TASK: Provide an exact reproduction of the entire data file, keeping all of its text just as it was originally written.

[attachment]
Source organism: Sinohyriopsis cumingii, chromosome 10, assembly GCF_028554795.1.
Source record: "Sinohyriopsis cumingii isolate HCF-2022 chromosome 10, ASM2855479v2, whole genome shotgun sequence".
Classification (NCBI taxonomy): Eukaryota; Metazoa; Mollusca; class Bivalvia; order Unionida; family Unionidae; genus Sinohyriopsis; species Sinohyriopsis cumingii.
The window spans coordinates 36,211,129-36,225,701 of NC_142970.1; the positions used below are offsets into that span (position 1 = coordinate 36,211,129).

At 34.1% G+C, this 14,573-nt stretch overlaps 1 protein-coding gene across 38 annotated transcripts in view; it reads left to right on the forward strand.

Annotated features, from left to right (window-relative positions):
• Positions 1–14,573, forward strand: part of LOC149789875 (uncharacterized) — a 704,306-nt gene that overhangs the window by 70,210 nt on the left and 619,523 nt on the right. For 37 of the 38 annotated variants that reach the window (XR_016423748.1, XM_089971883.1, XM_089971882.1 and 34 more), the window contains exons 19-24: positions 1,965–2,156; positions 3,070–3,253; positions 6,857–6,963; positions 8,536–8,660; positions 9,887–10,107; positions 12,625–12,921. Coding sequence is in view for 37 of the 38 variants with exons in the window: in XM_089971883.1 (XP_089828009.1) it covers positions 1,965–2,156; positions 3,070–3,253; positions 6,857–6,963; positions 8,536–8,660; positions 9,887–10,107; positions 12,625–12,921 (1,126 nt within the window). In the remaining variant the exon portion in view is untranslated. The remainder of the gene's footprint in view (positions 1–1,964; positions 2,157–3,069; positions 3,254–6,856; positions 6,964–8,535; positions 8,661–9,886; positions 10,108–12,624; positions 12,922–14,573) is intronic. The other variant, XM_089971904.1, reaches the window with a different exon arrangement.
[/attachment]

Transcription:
Source organism: Sinohyriopsis cumingii, chromosome 10, assembly GCF_028554795.1.
Source record: "Sinohyriopsis cumingii isolate HCF-2022 chromosome 10, ASM2855479v2, whole genome shotgun sequence".
Classification (NCBI taxonomy): Eukaryota; Metazoa; Mollusca; class Bivalvia; order Unionida; family Unionidae; genus Sinohyriopsis; species Sinohyriopsis cumingii.
The window spans coordinates 36,211,129-36,225,701 of NC_142970.1; the positions used below are offsets into that span (position 1 = coordinate 36,211,129).

At 34.1% G+C, this 14,573-nt stretch overlaps 1 protein-coding gene across 38 annotated transcripts in view; it reads left to right on the forward strand.

Annotated features, from left to right (window-relative positions):
• Positions 1–14,573, forward strand: part of LOC149789875 (uncharacterized) — a 704,306-nt gene that overhangs the window by 70,210 nt on the left and 619,523 nt on the right. For 37 of the 38 annotated variants that reach the window (XR_016423748.1, XM_089971883.1, XM_089971882.1 and 34 more), the window contains exons 19-24: positions 1,965–2,156; positions 3,070–3,253; positions 6,857–6,963; positions 8,536–8,660; positions 9,887–10,107; positions 12,625–12,921. Coding sequence is in view for 37 of the 38 variants with exons in the window: in XM_089971883.1 (XP_089828009.1) it covers positions 1,965–2,156; positions 3,070–3,253; positions 6,857–6,963; positions 8,536–8,660; positions 9,887–10,107; positions 12,625–12,921 (1,126 nt within the window). In the remaining variant the exon portion in view is untranslated. The remainder of the gene's footprint in view (positions 1–1,964; positions 2,157–3,069; positions 3,254–6,856; positions 6,964–8,535; positions 8,661–9,886; positions 10,108–12,624; positions 12,922–14,573) is intronic. The other variant, XM_089971904.1, reaches the window with a different exon arrangement.